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The Descendants
Director: Alexander Payne
Screenplay: Alexander Payne and Nat Faxon & Jim Rash (based on the novel by Kaui Hart Hemmings)
Stars: George Clooney (Matt King), Shailene Woodley (Alexandra King), Beau Bridges (Cousin Hugh), Robert Forster (Scott Thorson), Judy Greer (Julie Speer), Matthew Lillard (Brian Speer), Nick Krause (Sid), Amara Miller (Scottie King), Mary Birdsong (Kai Mitchell), Rob Huebel (Mark Mitchell), Patricia Hastie (Elizabeth King)
MPAA Rating: R
Year of Release: 2011
Country: U.S.
The Descendants
The Descendants In The Descendants, Alexander Payne’s first feature film in nearly seven years, George Clooney stars as Matt King, a real-estate lawyer in Hawaii who is faced with two interlocking crises: The first involves his wife, who he learns was cheating on him after a boating accident puts her into an irreparable coma, and the other involves his family’s estate, which encompasses a huge swath of pristine land and is about to be sold to developers at the behest of his numerous cousins, all of whom want a piece of the pie. Like the rattled protagonists of Payne’s previous two films, About Schmidt (2002) and Sideways (2004), Matt is at a crossroads in his life in which he has to make major decisions that not only determine his future, but also give meaning to what has come before. And, as in those previous films, which starred Jack Nicholson and Paul Giamatti, respectively, Payne displays a knack for both perfect casting and using his lead actor in sometimes unconventional, unexpected ways.

By this time, George Clooney’s screen charisma is an institution unto itself, and it is his lack of reliance on it that makes his performance as Matt so good. Granted, Matt is a fundamentally decent guy with a solid moral compass, but he is also deeply flawed in ways that are immediately recognizable. Those flaws are ameliorated to some extent by his strong sense of self-awareness; he doesn’t kid himself, for example, that he is the “back-up parent, the understudy,” and he knows that he works too much and doesn’t spend enough time at home. Thus, it is not hard to feel for his predicament and root for him to somehow pull together the disparate strings of his increasingly fractured life and find some sense of closure, even if we know it won’t come easy.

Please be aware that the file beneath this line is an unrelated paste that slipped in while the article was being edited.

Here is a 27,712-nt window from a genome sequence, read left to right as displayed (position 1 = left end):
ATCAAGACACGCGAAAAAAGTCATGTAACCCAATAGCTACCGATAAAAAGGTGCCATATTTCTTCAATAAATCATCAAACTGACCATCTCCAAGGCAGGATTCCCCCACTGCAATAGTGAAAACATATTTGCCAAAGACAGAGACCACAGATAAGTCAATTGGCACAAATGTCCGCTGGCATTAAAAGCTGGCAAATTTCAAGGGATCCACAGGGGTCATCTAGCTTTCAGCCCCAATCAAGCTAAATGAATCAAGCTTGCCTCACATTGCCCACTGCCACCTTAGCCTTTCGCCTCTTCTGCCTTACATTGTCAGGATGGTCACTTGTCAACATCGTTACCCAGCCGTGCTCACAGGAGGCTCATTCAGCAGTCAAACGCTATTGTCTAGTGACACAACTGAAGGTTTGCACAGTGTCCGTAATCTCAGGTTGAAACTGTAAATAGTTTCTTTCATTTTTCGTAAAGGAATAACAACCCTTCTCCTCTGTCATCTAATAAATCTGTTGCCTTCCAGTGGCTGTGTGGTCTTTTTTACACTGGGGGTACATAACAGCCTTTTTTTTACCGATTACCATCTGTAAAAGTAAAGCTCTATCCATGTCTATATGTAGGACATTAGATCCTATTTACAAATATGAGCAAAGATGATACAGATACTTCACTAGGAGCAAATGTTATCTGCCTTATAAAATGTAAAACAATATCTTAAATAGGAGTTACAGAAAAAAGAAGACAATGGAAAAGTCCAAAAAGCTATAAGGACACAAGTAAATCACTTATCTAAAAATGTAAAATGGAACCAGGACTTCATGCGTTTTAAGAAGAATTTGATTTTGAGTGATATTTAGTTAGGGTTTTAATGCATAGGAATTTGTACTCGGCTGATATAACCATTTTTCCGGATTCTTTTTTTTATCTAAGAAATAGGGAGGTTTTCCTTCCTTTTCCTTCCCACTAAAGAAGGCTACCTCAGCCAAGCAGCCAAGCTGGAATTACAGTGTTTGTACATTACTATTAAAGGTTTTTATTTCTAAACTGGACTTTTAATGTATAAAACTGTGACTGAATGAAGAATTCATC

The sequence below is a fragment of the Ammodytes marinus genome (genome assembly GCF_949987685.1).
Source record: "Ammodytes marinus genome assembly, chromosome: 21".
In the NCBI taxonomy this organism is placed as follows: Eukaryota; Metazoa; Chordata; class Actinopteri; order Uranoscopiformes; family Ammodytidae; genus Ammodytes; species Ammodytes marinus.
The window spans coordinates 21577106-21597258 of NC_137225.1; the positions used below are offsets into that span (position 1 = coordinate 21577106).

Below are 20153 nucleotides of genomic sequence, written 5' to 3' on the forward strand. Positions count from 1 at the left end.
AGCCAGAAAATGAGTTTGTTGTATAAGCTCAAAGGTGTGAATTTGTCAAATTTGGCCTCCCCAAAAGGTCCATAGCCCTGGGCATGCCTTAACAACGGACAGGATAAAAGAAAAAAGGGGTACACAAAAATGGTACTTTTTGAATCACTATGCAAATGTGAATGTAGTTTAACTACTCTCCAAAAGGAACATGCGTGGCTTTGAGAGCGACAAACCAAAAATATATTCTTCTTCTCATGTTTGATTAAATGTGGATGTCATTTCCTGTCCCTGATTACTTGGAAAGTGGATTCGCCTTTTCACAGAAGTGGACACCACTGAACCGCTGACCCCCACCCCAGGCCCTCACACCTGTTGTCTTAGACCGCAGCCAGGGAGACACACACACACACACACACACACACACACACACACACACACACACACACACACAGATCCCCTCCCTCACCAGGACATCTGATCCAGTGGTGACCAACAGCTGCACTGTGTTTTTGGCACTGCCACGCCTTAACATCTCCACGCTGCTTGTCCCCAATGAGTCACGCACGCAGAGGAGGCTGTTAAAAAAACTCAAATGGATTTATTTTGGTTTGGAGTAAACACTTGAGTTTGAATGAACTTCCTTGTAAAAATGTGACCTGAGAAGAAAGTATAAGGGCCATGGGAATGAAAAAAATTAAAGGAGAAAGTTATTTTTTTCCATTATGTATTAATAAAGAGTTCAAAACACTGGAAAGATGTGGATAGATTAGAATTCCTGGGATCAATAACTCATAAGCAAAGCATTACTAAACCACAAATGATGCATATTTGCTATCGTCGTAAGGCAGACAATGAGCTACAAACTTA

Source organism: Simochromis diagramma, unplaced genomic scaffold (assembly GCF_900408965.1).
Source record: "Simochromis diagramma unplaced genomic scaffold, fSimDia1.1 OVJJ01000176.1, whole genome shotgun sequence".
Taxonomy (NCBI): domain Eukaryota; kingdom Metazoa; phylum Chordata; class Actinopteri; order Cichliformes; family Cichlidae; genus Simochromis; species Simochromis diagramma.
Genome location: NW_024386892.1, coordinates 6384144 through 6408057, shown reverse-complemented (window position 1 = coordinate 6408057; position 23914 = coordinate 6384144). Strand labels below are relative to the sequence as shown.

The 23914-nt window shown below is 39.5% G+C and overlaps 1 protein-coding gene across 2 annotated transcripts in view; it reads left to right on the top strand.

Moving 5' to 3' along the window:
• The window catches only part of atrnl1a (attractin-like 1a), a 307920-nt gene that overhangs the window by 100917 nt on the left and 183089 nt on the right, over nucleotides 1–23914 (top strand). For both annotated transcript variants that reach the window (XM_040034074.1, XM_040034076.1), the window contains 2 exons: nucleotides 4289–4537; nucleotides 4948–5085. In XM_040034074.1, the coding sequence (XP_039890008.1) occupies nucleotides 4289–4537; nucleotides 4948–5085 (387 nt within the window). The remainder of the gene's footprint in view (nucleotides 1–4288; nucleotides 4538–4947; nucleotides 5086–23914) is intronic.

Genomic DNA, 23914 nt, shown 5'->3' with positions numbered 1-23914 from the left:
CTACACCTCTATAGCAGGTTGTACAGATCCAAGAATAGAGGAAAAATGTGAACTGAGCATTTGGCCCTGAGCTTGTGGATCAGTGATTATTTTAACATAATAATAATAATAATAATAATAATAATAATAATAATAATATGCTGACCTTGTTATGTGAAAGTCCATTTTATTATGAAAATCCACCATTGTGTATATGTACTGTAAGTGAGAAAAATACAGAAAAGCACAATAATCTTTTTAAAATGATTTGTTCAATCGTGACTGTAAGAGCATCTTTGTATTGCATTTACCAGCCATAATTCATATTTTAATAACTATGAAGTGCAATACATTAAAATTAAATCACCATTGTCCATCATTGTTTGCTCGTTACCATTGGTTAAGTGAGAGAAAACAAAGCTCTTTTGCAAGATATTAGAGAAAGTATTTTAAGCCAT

Matt has two daughters: 10-year-old Scottie (Amara Miller), who is confused and angry, and 17-year-old Alexandra (Shailene Woodley), who lives at a boarding school, has a history of drug use and delinquency, and is essentially a window into what Scottie’s anger and confusion might look like seven years later. But, as with Matt, we sense that both Scottie and Alexandra are decent kids, even if they are a bit mixed up and often lash out in ways that are both hurtful and unproductive (Scottie’s misbehavior at school allows for a great, awkward scene in which Matt must take her to a friend’s house at the behest of that friend’s parent to apologize for saying nasty things about her; the manner in which the friend nonchalantly accepts the apology while the mother insists that it isn’t genuine says plenty about the gulf between childhood and adulthood).

Like Payne’s previous films, The Descendants’ seriocomic story has a loose, naturalistic feel that doesn’t rely on zealous plotting, but rather unfolds in a way that feels a lot like life while still maintaining some sense of structure. Much of the story revolves around Matt’s interactions with Alexandra as he enlists her to help him break the news about his wife’s impending death to their friends and family and also to confront Brian Speer (Matthew Lillard), the real estate agent with whom his wife was having an affair. By involving Alexandra, Matt acknowledges her maturity, and by being involved, Alexandra begins to see her father in a new light: Not as a distant enemy to rebel against, but rather as someone who has feelings and foibles with which she can identify. Their relationship is, in many ways, one of the most realistic parent/teenager dynamics we’ve seen on screen in some time, and Clooney and Woodley (who currently stars on the TV show The Secret Life of the American Teenager) play their scenes beautifully. Of course, Matt is also caught up in dealing with the potential sale of his family’s land, which is big news locally and represents an opportunity to either cash in on something that he didn’t earn (which is what his many cousins want) or to protect it in a way that others won’t, thus giving him some stake in the land aside from simply being the descendant who inherited it.

Interestingly, as we look back across Payne’s films, we can see a decided move from the direct social satire of Citizen Ruth (1996) and Election (1999) to films that trade in a more nuanced sense of emotion and humor and whose best moments find some kind of intertwining of comedy and tragedy. The Descendants is filled with such moments, although at times it feels that Payne is working a little too hard to soften the edges with a blunter kind of humor, primarily in the form of Sid (Nick Krause), Alexandra’s best friend who has a way of saying inappropriate things at the wrong time. Yet, even Sid has his moment when he reveals something deep and unexpected, which reminds us that every person has something to offer at some point, an adroit point in a film whose heart is in the kind of forgiveness and understanding that is perfectly imperfect.

Overall Rating: (3.5)

Thoughts? E-mail James Kendrick

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